Matthew Barney: No Restraint

2006, Movie, NR, 70 mins

Review

MATTHEW BARNEY: NO RESTRAINT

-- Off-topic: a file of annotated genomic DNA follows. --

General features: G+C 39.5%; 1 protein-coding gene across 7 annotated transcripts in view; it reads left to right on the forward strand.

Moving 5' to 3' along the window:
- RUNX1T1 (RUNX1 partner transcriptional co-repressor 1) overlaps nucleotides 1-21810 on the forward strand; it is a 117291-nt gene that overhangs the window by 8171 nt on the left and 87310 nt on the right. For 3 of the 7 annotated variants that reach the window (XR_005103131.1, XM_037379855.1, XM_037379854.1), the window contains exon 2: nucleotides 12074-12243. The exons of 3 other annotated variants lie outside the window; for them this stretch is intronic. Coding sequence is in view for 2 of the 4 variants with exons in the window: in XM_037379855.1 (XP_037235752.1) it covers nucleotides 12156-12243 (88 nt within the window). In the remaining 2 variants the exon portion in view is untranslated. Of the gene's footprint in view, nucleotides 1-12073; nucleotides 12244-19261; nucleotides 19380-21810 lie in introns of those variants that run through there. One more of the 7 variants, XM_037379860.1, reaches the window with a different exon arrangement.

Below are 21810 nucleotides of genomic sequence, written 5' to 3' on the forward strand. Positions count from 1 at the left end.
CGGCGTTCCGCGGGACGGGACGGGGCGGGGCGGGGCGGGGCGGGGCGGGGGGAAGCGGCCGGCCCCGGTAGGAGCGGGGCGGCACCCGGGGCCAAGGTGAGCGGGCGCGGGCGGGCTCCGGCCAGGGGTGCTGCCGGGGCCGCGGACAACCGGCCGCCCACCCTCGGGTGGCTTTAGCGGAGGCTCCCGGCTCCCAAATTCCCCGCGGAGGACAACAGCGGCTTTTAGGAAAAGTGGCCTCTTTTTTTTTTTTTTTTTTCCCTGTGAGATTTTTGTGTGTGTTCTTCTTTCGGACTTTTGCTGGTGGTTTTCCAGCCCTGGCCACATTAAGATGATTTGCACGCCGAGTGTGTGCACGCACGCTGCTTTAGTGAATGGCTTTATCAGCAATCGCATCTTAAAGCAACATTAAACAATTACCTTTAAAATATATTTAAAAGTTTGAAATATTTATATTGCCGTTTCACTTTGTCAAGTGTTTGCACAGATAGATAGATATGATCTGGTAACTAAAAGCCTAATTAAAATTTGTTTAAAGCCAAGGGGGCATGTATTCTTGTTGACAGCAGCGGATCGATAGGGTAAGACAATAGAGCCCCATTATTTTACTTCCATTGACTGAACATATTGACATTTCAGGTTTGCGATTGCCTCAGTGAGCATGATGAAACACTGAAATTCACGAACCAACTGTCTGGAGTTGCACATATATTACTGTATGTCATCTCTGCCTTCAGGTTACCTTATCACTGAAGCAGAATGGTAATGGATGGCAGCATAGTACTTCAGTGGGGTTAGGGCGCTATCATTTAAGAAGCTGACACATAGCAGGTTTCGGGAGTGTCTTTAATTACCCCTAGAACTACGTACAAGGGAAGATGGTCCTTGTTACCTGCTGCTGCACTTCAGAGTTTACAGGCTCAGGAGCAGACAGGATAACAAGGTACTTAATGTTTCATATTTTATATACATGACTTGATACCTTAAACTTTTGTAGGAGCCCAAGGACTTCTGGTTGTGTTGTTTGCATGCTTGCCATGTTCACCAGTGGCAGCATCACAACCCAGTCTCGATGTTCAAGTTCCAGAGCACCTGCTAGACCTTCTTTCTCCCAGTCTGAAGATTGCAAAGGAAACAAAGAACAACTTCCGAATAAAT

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If multimedia artist Matthew Barney's DRAWING RESTRAINT 9 left you confounded like no film since, well, Barney's CREMASTER series, Alison Chernick's insightful and surprisingly accessible making-of documentary provides welcome help. Barney's 103-minute film follows the crew of the Japanese whaling ship Nisshin Maru as it leaves port for a months-long whaling expedition. Two Western "guests" (Barney and his wife, Bjork) are along for the ride and are stripped of their conventional clothing, dressed in a strange version of traditional Japanese gear and invited to a tea ceremony. After the ceremony, they embrace and, as the room fills with water, carve away at each other's legs with flensing knives. Meanwhile, on deck, a large mold filled with liquid petroleum jelly hardens and then falls apart. Like Barney's best work, it's as baffling as it is mesmerizing. But Chernick sheds light on the artist's method and meaning, mostly through interviews with Barney and such art-world luminaries as gallery owner Barbara Gladstone, who's been showing Barney's work for most of his career, and New York Times art critic Michael Kimmelman. Chernick's assemblage of rare film clips documenting early Barney performances, including previous installments in the "Drawing Restraint" series, are particularly valuable. They help put DR 9 (the cycle's only feature-length film) into a larger context. A high-school wrestler and football player, Barney has always been interested in the relationship between physical resistance and creation. Like muscle mass that must be broken down so that it can be transformed, the "Drawing Restraint" series puts the artist's body through rigorous challenges in order to produce the work. Harnessed by high-tension bungee cords in "Drawing Restraint 1," Barney attempts to scramble up an incline and draw on a blank sheet of paper until the force of the cords draws him back down. "Drawing Restraint 3" documents the calcium-carbonate dust that falls from the chalked hands of the artist as he lifts and releases a petroleum-jelly-covered barbell. As Barney explains, his "standard," a visual motif consisting of a capsule-shaped "field" crossed by a horizontal bar that recurs through his entire body of work, represents the constant creative conflict between the body (the capsule) and the force of resistance (the bar). DR 9's massive jelly mold takes this shape, and the bar's careful removal by Nisshin Maru's crew becomes the film's narrative focus. Make sense? Chernick may not answer every question about this beguiling and enigmatic film, but you wouldn't want it to: Mystery is an essential part of the Barney experience. Stick around through the end of the credits for footage of Barney performing "Drawing Restraint 10" and "11." leave a comment --Ken Fox

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